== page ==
A message that called out to entrepreneurs during the panel was the importance of Boston’s geographical location. With close proximity to the other side of the pond, Boston is a magnet for investments on both a domestic and international scale. Both Rellas and Fliegel shared a similar sentiment on seeking funding in Boston — “I think you can really get a business to take off in Boston,” said Fliegel. “Raise your money here and then see if it makes sense to change locations.”
At the end of the day, despite not being the face of the East Coast consumer tech scene, Boston continues to be a hot pot for startups looking to raise money, acquire early users and attract talent.
Entrepreneurs, what are your thoughts on building a startup in Boston? Are you committed to keeping your business here? We’d love to hear from you!
Another talk, ’My Refrigerator Understands Me: The Internet of Things’, explored the emergence of the Internet of Things (IoT) and how it is impacting the way that we live. It was led by Chris Rezendes, Founder and Managing Director of IoT Impact Labs and featured Pete Karns, Jeffery Kaplan, Freedom Dumlao, and Rich Caplow.
The talk focused on how the remarkable technological change that the Boston area has experienced over time is making the local tech ecosystem a unique one. The speakers also provided some compelling tips on the importance of the rise of the Internet of Things.
A powerful tool in bettering one’s business: Data! Harness. Understand. Exploit.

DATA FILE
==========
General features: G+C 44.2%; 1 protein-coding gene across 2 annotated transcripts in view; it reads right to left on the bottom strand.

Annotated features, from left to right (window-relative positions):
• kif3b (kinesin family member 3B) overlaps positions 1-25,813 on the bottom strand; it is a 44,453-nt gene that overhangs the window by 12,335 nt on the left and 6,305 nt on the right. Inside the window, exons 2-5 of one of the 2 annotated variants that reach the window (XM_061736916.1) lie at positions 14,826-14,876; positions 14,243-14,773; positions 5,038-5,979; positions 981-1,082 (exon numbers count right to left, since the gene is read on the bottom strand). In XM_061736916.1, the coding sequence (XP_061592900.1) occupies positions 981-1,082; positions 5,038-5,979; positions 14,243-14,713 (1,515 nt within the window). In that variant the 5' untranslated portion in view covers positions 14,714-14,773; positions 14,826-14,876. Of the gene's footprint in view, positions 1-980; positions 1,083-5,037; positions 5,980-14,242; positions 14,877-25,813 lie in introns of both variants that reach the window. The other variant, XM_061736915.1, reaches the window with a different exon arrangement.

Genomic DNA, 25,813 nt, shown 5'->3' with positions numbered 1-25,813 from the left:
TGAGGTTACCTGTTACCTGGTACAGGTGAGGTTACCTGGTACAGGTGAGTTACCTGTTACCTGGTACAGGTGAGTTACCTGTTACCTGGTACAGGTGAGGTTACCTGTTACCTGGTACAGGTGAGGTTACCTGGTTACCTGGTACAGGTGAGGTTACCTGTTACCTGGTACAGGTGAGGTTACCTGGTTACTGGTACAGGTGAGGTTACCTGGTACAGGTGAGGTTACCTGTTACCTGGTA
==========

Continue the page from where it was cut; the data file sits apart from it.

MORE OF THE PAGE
Chris Rezendes explored the value of unstructured data and the importance of sifting through that data to see which parts of it matter the most in order to be harnessed, understood, and exploited.
Data analytics for Samsung TVs were mentioned as a prime example. Its internet capabilities have made immediate connectivity between customer support and the TV possible, making it easier and faster for customer queries to be fulfilled and for problems to be diagnosed and fixed faster. Jeffery Kaplan, Managing Director of THINK Strategies, Inc. added to this point, noting the importance of translating connectivity into real value for customers.
Saving the world and also making money: “What makes Boston different?”
During the panel, Rezendes threw this question out, generating responses from the panel that demonstrated the uniqueness of Boston’s tech scene. Rich Caplow, VP of IoT Solution Management discussed how the nature and work ethic of Boston’s tech scene separates it from others — for him, it’s about taking talent from areas of innovation, not necessarily tech hubs.
Caplow discussed the growing desire amongst Boston’s entrepreneurs to advance technology but also create a positive environmental impact. There is a pragmatic approach taken on the East Coast to solving problems, whereas on the West Coast, there is a pragmatic sense for doing things to make money. “It’s about doing good things for the right reasons and producing tangible results,” said Kaplan.
All in all, OTBi reinforced one thing: there are some pretty amazing things going on in Boston’s entrepreneurial community.